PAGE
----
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Get your retaliation in first!

by on 3 Sep, 2007

Get your retaliation in first!

“Get your retaliation in first” was an old saying of Welsh Rugby Union coaches. Edward Cahill of Barclays Capital has taken this to heart. He has appointed no less than the lawyers Mischon de Reya as his libel lawyers to make sure the press do not libel him.

Cahill was one of the architects of the “sub-prime” debt scheme which seems to be unravelling and giving bankers headaches. His lawyers will probably be doing the rounds of the business press reminding them of the full rigours of the English and Welsh libel laws.

This pre-emptive shot across the bows of the press is not unusual. It happens more than we think. Years ago, investigating a rogue called John Foulston and his Atlantic Leasing Company I experienced the same. I would interview Foulston about once every six months and he would often open up with “Good to see you Richard. You do remember that we defend the good reputation of Atlantic Leasing with the full rigour of the English libel laws. Now what’s your questions?”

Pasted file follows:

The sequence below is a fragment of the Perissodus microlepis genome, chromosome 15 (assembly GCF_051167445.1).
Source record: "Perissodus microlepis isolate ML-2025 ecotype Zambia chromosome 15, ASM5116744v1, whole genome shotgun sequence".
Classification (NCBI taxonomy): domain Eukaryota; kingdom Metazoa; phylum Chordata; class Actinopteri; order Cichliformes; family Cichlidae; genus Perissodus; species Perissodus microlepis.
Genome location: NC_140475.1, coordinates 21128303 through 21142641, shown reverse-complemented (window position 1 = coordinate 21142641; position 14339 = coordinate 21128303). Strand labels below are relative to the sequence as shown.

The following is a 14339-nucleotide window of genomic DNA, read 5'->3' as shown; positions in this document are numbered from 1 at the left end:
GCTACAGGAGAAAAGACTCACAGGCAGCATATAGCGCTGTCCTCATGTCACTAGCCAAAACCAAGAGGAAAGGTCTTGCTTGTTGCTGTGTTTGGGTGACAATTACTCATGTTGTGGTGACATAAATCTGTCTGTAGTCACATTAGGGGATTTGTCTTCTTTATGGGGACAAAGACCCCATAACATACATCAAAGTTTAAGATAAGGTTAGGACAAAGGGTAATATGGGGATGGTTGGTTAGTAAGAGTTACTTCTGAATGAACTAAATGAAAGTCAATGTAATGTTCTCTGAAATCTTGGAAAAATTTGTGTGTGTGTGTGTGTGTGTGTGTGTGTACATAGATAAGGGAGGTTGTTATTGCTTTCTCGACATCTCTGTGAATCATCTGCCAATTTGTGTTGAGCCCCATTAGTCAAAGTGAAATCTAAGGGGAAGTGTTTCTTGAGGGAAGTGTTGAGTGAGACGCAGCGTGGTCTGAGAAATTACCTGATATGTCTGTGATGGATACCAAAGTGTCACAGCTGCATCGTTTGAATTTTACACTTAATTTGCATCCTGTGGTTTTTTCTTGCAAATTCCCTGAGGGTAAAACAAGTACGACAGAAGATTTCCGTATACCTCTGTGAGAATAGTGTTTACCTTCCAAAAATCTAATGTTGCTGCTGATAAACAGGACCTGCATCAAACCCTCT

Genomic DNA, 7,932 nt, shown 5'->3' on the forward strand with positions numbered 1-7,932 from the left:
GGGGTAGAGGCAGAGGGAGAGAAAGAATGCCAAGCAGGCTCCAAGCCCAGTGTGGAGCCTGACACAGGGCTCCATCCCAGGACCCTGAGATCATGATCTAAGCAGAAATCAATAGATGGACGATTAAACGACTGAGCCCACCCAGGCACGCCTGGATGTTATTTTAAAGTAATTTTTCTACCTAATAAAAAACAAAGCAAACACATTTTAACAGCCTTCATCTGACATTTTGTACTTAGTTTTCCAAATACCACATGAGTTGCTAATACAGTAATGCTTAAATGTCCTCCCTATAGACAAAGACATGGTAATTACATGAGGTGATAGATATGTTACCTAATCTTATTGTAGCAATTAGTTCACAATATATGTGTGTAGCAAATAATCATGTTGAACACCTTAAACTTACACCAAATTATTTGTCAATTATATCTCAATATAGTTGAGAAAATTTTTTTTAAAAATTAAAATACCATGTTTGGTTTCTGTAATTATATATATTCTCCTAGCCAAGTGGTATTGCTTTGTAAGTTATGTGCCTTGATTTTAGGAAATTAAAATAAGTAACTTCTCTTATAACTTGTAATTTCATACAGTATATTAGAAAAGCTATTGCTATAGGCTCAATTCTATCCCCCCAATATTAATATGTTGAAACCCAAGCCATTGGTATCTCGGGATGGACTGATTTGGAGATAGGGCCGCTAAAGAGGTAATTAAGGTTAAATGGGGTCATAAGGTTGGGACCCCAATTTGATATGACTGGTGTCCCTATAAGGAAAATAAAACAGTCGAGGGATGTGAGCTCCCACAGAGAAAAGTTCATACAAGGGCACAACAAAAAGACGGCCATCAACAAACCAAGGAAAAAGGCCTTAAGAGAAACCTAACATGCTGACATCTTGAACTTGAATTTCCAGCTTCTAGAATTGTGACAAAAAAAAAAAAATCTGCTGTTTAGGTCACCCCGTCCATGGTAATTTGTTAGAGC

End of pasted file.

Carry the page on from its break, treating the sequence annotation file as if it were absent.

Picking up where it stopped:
I can call Foulston a rogue because he is now dead. And his company, when taken over by a larger one, sucked all of the cash out of it and imploded. Foulston by then, as I recall, was long gone, sold out with a pretty package.

Not that Cahill is a rogue. Not that he was sacked. And not that Foulston’s Atlantic Leasing has anything to do with the other companies of that name now trading. I am happy to make those things clear.

The word “sacked” is always a dodgy one. People are seldom sacked, especially from high profile jobs. They leave to spend more time with their family. Or are moved to special projects. I once said a senior director of IBM UK was sacked for under performing. He did not sue, but later told me he had consulted his lawyers and could have. Indeed he could. But luckily for my publishers and me he did not.

Cahill is taking a more active strategy than the IBM UK director. Pity that he feels he has to use the libel laws in this way, it amounts to pre-publication pressure. But his reputation is at stake and reputation is at the heart of libel.

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